No paywall and let's keep it that way. Support reader-funded journalism, subscribe today.

Sustainable transport not as convenient as our “mobile heated armchairs” but reallocating space is the right, says TD

Not everybody can cycle and public transport isn’t as convenient as the “mobile heated armchairs” that are our cars, but reallocating space to sustainable transport is the right thing to do, a Dublin TD said in the Dail tonight.

Dublin North-West TD and Fianna Fáil spokesperson on local government, Paul McAuliffe, said: “When we take climate actions it involves opportunities, but it also involves unpopular decisions. It involves what I call being climate brave, like the addition of cycle lanes and bus lanes which take away road space from cars.”

“We need to be honest with people that what we are doing there is actively discouraging and discommoding drivers in order that we can make the change to save our planet, that’s what we’re doing and we should be honest with people,” he said.

Deputy McAuliffe added: “Of course, we know that not everybody can cycle, of course we know that public transport is less convenient than the mobile heated armchair that many of our cars have become — but we’re doing it not to attack drivers but we know that’s what we need to do to tackle the climate crisis.” is reader-funded journalism. That means it's funded by readers like you.

September subscription drive update: has reached its target of 270 subscribers by the end of August -- thank you to all who have helped! Our new target is to have 300 subscribers by the end of 2022 -- originally this was hoped to be exceeded by the first year of running the site full time (end of October), but this is unlikely and so the new target is the end of the year.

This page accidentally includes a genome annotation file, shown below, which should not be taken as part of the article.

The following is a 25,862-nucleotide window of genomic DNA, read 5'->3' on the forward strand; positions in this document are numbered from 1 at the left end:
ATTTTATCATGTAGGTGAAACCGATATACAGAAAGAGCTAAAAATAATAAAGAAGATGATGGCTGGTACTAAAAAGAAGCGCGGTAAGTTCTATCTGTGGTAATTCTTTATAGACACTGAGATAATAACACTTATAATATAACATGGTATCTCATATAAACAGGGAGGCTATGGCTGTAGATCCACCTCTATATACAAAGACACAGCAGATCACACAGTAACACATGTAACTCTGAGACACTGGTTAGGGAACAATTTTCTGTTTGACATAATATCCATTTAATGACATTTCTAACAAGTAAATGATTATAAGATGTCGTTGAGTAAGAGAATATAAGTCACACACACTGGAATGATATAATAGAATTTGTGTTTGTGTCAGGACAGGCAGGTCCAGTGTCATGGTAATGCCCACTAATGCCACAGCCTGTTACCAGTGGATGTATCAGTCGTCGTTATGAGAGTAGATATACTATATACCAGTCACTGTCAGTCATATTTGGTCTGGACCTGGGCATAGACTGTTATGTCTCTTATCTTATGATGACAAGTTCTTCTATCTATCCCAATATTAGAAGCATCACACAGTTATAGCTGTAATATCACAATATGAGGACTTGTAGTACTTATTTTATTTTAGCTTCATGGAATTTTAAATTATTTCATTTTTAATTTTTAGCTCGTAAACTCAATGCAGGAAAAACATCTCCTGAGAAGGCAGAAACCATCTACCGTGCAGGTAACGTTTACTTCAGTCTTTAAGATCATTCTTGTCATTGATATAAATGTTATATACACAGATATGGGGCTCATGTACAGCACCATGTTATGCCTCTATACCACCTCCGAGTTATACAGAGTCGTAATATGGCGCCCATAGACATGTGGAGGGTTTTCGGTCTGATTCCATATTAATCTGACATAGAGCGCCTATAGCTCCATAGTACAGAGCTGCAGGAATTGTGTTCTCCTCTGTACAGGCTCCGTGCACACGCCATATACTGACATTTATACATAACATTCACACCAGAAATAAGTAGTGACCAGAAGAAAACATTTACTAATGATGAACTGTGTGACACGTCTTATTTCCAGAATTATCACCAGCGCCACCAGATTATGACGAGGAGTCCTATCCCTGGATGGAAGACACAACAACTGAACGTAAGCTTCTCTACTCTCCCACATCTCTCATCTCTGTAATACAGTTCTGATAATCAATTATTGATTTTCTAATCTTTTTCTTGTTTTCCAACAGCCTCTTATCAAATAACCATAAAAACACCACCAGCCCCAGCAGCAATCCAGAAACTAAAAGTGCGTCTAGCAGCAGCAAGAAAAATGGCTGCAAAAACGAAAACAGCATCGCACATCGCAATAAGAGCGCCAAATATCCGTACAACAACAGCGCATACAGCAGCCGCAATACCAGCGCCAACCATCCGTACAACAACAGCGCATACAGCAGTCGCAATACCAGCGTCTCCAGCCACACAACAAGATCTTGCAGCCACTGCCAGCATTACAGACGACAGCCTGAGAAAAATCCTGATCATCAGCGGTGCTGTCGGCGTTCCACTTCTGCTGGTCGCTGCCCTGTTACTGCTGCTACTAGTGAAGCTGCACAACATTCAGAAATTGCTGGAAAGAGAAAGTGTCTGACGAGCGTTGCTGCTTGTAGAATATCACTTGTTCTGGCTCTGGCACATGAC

If you can help push above 300 subscribers, please subscribe today for €5 or more. If you have already done so -- thank you!

Please remember, every month there's a natural drop-off in subscriptions due to people getting new cards, cards stolen, Revolut not topped up etc.

*** is a reader-funded journalism publication. Effectively it's an online newspaper covering news and analyses of cycling and related issues, including cycle route designs, legal changes, and pollical and cultural issues.

There are examples, big and small, which show that the reader-funded or listener-funding model can work to support journalism -- from the Dublin Inquirer and The Guardian to many podcasts. To make it work for, it just needs enough people like you to believe!

Monthly subscriptions will give's journalism a dependable base of support. But please don't take free access for granted. Last year had an average of 15,800 readers per month and we know our readers include people who cycle and those who don't, politicians, officials and campaigners.

I know only a small percentage of readers will see the value of keeping this open enough to subscribe, that's the reality of the reader-funded model. But more support is needed to keep this show on the road.

The funding drive was started in November 2021 and, as of the start of June 2022, 250 readers have kindly become monthly subscribers -- thank you very much to all that have!

But currently, it's only around 1.6% of readers who subscribe. So, if you can, please join them and subscribe today via

Cian Ginty


  1. And we are doing it so people, young, older, frail, … have the freedom to walk and use bicycles without having to stay constantly alert for the fear of being hit by a two tonne metal box.

  2. I’m off my bike for a few weeks because of an injury. Can’t wait to get back on it (the independence! the efficiency! the air!) but in the meantime I’m dependent on taxis as I can’t walk to the Luas. I would love it if there was a cycle-taxi facility, e.g, bucket-cargo bike or rickshaw. I’d wear my wetgear if it was wet so the mobile armchair wouldn’t need to be heated/insulated . Could Dublin City Council fund a cycle-taxi rank please? Which doesn’t require an app to be booked…


Leave a Reply

This site uses Akismet to reduce spam. Learn how your comment data is processed.